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Vāgøgjaskt

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Våg Islander
Vāgøgjaskt Stömm
Type
Synthetic
Alignment
Nominative
Head direction
Initial
Tonal
No
Declensions
Yes
Conjugations
Yes
Genders
3
Nouns decline according to...
Case Number
Definiteness Gender
Verbs conjugate according to...
Voice Mood
Person Number
Tense Aspect



General informationEdit

Vāgøgjaskt (or in English, Våg Islander) is a classical Germanic language once spoken in and around the Norwegian fylke of Sogn og Fjordane, as well as some populations in Hordaland and Sunnmøre. It gets its name from the isle of Vågsøy. Våg Islander is a Northwest Germanic language; belonging to the same primary branch as Old Norse, it has close ties to several nearby North Germanic languages.

It is an inflecting language with traits similar to and complexity hovering around that of Old Norse. It distinguishes four cases in all forms and the vocative only marginally; it has a definiteness distinction only on its nouns, marked with special inflectional endings. Unlike the definite inflections found in Old Norse, the ones in Våg Islander are more fully merged with standard case endings.

Vāgøgjaskt belongs to the same branch of North Germanic languages as Īsdalskt and Hrīmlendsk do, sharing a common developmental history that ended around 650AD. It has been influenced by Sámi languages to a certain degree: it has many loanwords from an unidentified Sámi source. This branch of Germanic languages is primarily characterised by their distinctive passive constructions and absence of distinct weak and strong forms of adjectives.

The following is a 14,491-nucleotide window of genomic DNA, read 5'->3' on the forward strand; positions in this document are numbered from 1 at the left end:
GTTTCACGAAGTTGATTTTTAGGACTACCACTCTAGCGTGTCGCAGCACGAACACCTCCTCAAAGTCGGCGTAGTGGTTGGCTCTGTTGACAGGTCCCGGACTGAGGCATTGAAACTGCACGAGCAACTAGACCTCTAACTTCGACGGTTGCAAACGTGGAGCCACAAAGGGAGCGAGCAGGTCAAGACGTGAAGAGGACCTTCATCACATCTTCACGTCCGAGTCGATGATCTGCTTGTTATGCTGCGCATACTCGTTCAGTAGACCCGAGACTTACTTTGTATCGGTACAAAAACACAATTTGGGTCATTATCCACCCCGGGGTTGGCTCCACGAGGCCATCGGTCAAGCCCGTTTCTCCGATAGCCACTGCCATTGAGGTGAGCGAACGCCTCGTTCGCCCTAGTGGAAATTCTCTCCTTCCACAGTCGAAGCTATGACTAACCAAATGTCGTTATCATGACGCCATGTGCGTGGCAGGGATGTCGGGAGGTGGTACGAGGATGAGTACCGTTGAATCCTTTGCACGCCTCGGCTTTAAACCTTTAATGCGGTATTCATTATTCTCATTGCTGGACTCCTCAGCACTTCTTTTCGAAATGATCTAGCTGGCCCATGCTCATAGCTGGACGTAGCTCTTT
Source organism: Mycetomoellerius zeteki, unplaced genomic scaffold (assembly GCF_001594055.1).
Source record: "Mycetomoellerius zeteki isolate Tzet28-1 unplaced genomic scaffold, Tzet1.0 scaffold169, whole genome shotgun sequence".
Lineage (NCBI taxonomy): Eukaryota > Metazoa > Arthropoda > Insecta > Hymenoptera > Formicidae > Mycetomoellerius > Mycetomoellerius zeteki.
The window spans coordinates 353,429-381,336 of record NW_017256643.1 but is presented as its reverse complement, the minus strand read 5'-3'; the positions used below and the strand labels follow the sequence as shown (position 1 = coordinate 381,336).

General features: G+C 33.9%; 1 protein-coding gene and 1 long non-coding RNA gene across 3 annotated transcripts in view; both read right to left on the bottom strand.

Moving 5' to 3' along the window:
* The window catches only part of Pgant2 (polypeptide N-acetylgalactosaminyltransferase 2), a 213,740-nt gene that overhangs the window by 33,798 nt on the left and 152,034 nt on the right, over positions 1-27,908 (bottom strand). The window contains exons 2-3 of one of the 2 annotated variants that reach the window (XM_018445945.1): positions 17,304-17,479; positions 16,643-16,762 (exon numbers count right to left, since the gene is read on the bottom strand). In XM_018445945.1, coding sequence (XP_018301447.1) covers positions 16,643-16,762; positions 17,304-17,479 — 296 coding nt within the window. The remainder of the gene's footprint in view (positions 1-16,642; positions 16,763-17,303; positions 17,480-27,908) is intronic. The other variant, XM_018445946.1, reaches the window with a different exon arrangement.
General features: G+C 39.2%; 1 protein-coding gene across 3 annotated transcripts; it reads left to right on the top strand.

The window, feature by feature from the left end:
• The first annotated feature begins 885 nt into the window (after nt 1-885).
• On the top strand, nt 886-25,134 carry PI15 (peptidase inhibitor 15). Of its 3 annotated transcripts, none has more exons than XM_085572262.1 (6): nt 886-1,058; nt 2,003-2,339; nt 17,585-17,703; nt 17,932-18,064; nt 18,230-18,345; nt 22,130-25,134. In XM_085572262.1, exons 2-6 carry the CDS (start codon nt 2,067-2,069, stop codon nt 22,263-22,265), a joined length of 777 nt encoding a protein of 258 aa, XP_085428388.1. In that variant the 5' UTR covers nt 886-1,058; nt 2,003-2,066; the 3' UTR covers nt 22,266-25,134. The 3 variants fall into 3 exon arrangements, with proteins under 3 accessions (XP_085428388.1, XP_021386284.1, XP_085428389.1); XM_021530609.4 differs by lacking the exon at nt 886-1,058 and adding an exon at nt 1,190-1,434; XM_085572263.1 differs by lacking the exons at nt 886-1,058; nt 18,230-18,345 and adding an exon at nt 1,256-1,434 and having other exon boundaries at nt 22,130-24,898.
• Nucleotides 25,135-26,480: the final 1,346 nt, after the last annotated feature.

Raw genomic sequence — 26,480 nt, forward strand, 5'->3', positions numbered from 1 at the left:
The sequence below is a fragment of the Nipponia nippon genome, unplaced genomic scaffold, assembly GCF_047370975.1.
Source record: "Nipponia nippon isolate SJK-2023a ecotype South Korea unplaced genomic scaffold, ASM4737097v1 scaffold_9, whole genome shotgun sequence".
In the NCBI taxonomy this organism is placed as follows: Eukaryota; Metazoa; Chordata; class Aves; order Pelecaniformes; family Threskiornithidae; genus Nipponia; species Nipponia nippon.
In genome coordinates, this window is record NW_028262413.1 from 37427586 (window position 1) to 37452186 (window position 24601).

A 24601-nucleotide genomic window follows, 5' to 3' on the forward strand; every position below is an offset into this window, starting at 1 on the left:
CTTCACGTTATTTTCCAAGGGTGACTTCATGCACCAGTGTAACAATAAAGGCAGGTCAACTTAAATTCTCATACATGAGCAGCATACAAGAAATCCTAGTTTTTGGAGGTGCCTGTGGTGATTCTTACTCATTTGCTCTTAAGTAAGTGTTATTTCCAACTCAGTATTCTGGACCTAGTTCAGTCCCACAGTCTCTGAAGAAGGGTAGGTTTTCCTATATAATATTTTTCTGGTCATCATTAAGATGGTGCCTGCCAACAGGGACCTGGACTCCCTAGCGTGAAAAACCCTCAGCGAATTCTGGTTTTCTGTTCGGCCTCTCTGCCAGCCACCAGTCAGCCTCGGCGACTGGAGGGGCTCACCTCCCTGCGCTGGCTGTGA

PhonologyEdit

Våg Islander has eight vowel qualities unevenly spaced across the vowel space: four front, three back and one central vowel quality. It features nasality and vowel length as distinctive features.

Front Central Back
Unrounded Rounded
High [i] i [y] y [u] u
Mid [e] e [ø] ø [ɐ] a [o] o
Low [ɒ] ö

Any stressed vowel can be either short or long and either oral or nasal; the two features can overlap. Long vowels are marked with a macron diacritic (a long [ɒ:] would be <ȫ>) while nasalisation is marked with an ogonek (so that a nasal [ũ] would be <ų>); only [ỹ] receives a tilde diacritic, so that a long nasal [ỹ:] would be written <ỹ̄> as the vowel already has a descender.

The language has only four diphthongs: /au ei ey øy/ <au, ei, ey, øy>; all other vowel combinations result in a hiatus.

It also has eighteen consonant phonemes, ten of which can also be geminated, alongside significant allophony.

Labial Dental Alveolar Dorsal
Voiceless Voiced Lateral Plain Voiceless Voiced Voiceless Voiced
Plosive Plain [p] p [b] b [t] t [d] d [k] k [ɡ] g
Geminate [pp] pp [bb] bb [tt] tt [dd] dd
Fricative Plain [f] f [v] v [θ] þ [s] s [x] h
Geminate [ss] ss
Nasal Plain [m] m [n] n[ŋ] ng
Geminate [nn] nn
Approximant Plain [l] l [r] r [ɻ] ʀ [j] j
Geminate [ll] ll [rr] rr

The consonant <ʀ> can also function as a syllable nucleus alongside the vowels.

UmlautEdit

Våg Islander has productive umlaut: the nearly fully regular u-umlaut and the more irregular i-umlaut. Since, due to its diachronics, Våg Islander generally disallows unstressed vowels having any quality other than [a ã i ĩ u ũ], some umlauts may seem opaque and unexpected, with exceptions randomly strewn around.

The primary effect of u-umlaut is extremely limited: it changes /a a:/ to /ɒ ɒ:/. Secondarily, it changes /a/ to /u/ in unstressed positions. It is caused by most unstressed /u/ vowels. Since some do not cause it, and sometimes it is caused even when the vowel isn't /u/, the suffixes indicate where the umlaut occurs.

Allophony and MorphophonologyEdit